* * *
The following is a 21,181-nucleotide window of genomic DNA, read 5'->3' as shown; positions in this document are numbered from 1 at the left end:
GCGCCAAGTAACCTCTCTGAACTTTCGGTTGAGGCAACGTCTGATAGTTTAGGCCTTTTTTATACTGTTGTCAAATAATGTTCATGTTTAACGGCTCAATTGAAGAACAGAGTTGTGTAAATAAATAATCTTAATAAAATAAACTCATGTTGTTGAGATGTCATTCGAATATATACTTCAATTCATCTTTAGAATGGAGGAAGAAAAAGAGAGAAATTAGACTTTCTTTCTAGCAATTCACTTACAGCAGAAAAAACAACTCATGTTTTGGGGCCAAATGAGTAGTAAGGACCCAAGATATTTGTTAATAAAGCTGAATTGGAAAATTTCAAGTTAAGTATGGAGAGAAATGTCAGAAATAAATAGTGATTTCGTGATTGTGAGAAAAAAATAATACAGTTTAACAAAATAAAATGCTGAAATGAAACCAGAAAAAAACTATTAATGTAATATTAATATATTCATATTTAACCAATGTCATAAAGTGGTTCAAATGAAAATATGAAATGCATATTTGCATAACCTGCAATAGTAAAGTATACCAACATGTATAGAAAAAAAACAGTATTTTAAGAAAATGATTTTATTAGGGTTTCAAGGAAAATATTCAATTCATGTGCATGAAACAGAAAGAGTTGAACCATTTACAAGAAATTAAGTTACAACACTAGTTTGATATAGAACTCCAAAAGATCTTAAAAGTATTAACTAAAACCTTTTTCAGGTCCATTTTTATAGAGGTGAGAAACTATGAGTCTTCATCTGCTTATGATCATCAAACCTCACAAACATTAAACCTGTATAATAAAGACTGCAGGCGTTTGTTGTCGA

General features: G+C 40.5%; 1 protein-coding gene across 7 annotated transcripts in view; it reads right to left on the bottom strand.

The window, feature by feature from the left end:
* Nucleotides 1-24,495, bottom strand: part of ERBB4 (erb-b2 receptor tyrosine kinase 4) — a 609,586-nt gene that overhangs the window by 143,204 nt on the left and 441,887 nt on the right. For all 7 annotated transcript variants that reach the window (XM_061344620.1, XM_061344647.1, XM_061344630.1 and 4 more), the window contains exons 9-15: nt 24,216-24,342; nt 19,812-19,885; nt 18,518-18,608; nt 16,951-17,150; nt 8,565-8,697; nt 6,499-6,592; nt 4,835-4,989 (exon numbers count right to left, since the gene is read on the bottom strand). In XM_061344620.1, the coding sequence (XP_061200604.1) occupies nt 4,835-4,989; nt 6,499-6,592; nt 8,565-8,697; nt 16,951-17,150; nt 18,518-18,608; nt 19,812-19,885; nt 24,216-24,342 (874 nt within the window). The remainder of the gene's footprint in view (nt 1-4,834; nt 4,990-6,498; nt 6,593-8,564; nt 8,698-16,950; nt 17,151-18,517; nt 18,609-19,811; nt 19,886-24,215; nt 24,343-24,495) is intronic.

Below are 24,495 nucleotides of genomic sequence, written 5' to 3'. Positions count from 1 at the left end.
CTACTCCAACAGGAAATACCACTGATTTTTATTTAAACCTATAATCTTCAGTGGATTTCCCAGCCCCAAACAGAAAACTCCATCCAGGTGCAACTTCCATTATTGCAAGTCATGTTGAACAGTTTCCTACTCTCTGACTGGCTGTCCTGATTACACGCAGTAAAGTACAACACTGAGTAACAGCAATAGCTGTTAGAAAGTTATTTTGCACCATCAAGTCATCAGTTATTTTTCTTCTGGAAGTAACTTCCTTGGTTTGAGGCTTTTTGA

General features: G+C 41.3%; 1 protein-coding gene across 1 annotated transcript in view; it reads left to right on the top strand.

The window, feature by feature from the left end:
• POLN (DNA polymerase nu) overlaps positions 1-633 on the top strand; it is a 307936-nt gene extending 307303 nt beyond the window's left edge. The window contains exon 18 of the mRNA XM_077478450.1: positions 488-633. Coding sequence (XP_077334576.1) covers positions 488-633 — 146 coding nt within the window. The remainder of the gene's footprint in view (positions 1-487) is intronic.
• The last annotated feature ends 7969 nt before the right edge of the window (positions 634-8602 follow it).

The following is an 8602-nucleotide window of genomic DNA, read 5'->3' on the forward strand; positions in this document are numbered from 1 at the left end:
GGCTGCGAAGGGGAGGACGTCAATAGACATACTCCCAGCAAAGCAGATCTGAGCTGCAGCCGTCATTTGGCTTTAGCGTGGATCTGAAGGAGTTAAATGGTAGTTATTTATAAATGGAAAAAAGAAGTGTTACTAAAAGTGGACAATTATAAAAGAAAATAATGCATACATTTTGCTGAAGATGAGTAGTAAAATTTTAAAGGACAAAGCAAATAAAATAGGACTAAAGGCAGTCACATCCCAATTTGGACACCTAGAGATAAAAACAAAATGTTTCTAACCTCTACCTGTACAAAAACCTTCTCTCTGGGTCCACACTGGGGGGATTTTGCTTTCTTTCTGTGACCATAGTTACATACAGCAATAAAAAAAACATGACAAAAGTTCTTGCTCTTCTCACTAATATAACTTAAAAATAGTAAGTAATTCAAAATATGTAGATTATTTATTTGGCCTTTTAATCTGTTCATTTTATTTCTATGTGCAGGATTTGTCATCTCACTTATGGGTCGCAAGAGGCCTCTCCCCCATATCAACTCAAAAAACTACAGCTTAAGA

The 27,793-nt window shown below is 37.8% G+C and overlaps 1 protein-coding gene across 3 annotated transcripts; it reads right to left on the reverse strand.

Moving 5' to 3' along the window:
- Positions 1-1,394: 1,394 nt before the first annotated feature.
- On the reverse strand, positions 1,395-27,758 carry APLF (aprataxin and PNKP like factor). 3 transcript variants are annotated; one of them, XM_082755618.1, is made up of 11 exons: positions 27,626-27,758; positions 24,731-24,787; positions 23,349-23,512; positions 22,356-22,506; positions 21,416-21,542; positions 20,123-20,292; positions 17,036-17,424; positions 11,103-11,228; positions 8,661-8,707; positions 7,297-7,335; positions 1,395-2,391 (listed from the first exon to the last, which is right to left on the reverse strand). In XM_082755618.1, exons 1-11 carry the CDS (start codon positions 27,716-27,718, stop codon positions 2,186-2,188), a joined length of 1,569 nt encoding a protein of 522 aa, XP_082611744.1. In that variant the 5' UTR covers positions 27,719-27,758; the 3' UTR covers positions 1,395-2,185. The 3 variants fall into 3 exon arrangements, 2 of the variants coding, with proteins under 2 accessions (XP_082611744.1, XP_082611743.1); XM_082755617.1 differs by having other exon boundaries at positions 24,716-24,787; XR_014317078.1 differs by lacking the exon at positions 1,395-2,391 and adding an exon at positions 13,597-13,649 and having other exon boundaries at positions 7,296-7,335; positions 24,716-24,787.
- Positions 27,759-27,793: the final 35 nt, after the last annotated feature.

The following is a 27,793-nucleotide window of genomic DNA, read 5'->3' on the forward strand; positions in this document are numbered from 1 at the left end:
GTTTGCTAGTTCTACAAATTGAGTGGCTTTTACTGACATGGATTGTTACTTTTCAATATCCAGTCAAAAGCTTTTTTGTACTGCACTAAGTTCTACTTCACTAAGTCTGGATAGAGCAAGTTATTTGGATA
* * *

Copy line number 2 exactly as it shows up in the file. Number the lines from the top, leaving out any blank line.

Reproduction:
GCGCCAAGTAACCTCTCTGAACTTTCGGTTGAGGCAACGTCTGATAGTTTAGGCCTTTTTTATACTGTTGTCAAATAATGTTCATGTTTAACGGCTCAATTGAAGAACAGAGTTGTGTAAATAAATAATCTTAATAAAATAAACTCATGTTGTTGAGATGTCATTCGAATATATACTTCAATTCATCTTTAGAATGGAGGAAGAAAAAGAGAGAAATTAGACTTTCTTTCTAGCAATTCACTTACAGCAGAAAAAACAACTCATGTTTTGGGGCCAAATGAGTAGTAAGGACCCAAGATATTTGTTAATAAAGCTGAATTGGAAAATTTCAAGTTAAGTATGGAGAGAAATGTCAGAAATAAATAGTGATTTCGTGATTGTGAGAAAAAAATAATACAGTTTAACAAAATAAAATGCTGAAATGAAACCAGAAAAAAACTATTAATGTAATATTAATATATTCATATTTAACCAATGTCATAAAGTGGTTCAAATGAAAATATGAAATGCATATTTGCATAACCTGCAATAGTAAAGTATACCAACATGTATAGAAAAAAAACAGTATTTTAAGAAAATGATTTTATTAGGGTTTCAAGGAAAATATTCAATTCATGTGCATGAAACAGAAAGAGTTGAACCATTTACAAGAAATTAAGTTACAACACTAGTTTGATATAGAACTCCAAAAGATCTTAAAAGTATTAACTAAAACCTTTTTCAGGTCCATTTTTATAGAGGTGAGAAACTATGAGTCTTCATCTGCTTATGATCATCAAACCTCACAAACATTAAACCTGTATAATAAAGACTGCAGGCGTTTGTTGTCGA